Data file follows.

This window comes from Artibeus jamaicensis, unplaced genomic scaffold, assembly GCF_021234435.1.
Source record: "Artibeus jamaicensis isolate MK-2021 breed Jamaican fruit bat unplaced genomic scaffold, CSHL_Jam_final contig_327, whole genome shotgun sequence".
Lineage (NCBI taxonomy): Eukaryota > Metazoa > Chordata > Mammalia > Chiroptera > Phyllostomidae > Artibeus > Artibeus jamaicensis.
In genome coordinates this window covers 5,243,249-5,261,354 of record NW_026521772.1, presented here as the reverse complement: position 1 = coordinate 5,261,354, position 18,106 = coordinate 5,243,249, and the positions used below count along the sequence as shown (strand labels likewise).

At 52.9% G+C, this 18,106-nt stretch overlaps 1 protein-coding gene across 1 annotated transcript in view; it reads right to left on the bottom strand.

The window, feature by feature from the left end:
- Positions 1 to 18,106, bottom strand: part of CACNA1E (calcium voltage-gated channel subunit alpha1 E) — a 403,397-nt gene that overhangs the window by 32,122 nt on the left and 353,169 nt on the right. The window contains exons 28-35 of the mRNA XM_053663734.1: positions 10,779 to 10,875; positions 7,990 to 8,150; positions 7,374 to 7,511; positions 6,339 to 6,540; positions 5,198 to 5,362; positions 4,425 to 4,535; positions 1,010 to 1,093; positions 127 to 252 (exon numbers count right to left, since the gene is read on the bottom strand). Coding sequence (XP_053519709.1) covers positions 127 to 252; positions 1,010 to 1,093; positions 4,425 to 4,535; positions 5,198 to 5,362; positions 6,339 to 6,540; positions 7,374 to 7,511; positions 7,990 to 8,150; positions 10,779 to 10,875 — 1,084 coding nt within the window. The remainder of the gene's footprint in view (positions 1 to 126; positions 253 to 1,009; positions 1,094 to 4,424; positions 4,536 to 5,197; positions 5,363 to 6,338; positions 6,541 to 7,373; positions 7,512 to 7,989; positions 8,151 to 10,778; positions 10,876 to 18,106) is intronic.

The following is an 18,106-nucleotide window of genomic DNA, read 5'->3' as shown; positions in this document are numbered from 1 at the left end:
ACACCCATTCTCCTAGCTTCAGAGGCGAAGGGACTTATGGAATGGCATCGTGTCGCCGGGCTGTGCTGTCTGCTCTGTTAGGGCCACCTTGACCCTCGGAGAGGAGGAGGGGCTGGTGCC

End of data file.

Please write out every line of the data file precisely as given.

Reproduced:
This window comes from Artibeus jamaicensis, unplaced genomic scaffold, assembly GCF_021234435.1.
Source record: "Artibeus jamaicensis isolate MK-2021 breed Jamaican fruit bat unplaced genomic scaffold, CSHL_Jam_final contig_327, whole genome shotgun sequence".
Lineage (NCBI taxonomy): Eukaryota > Metazoa > Chordata > Mammalia > Chiroptera > Phyllostomidae > Artibeus > Artibeus jamaicensis.
In genome coordinates this window covers 5,243,249-5,261,354 of record NW_026521772.1, presented here as the reverse complement: position 1 = coordinate 5,261,354, position 18,106 = coordinate 5,243,249, and the positions used below count along the sequence as shown (strand labels likewise).

At 52.9% G+C, this 18,106-nt stretch overlaps 1 protein-coding gene across 1 annotated transcript in view; it reads right to left on the bottom strand.

The window, feature by feature from the left end:
- Positions 1 to 18,106, bottom strand: part of CACNA1E (calcium voltage-gated channel subunit alpha1 E) — a 403,397-nt gene that overhangs the window by 32,122 nt on the left and 353,169 nt on the right. The window contains exons 28-35 of the mRNA XM_053663734.1: positions 10,779 to 10,875; positions 7,990 to 8,150; positions 7,374 to 7,511; positions 6,339 to 6,540; positions 5,198 to 5,362; positions 4,425 to 4,535; positions 1,010 to 1,093; positions 127 to 252 (exon numbers count right to left, since the gene is read on the bottom strand). Coding sequence (XP_053519709.1) covers positions 127 to 252; positions 1,010 to 1,093; positions 4,425 to 4,535; positions 5,198 to 5,362; positions 6,339 to 6,540; positions 7,374 to 7,511; positions 7,990 to 8,150; positions 10,779 to 10,875 — 1,084 coding nt within the window. The remainder of the gene's footprint in view (positions 1 to 126; positions 253 to 1,009; positions 1,094 to 4,424; positions 4,536 to 5,197; positions 5,363 to 6,338; positions 6,541 to 7,373; positions 7,512 to 7,989; positions 8,151 to 10,778; positions 10,876 to 18,106) is intronic.

The following is an 18,106-nucleotide window of genomic DNA, read 5'->3' as shown; positions in this document are numbered from 1 at the left end:
ACACCCATTCTCCTAGCTTCAGAGGCGAAGGGACTTATGGAATGGCATCGTGTCGCCGGGCTGTGCTGTCTGCTCTGTTAGGGCCACCTTGACCCTCGGAGAGGAGGAGGGGCTGGTGCC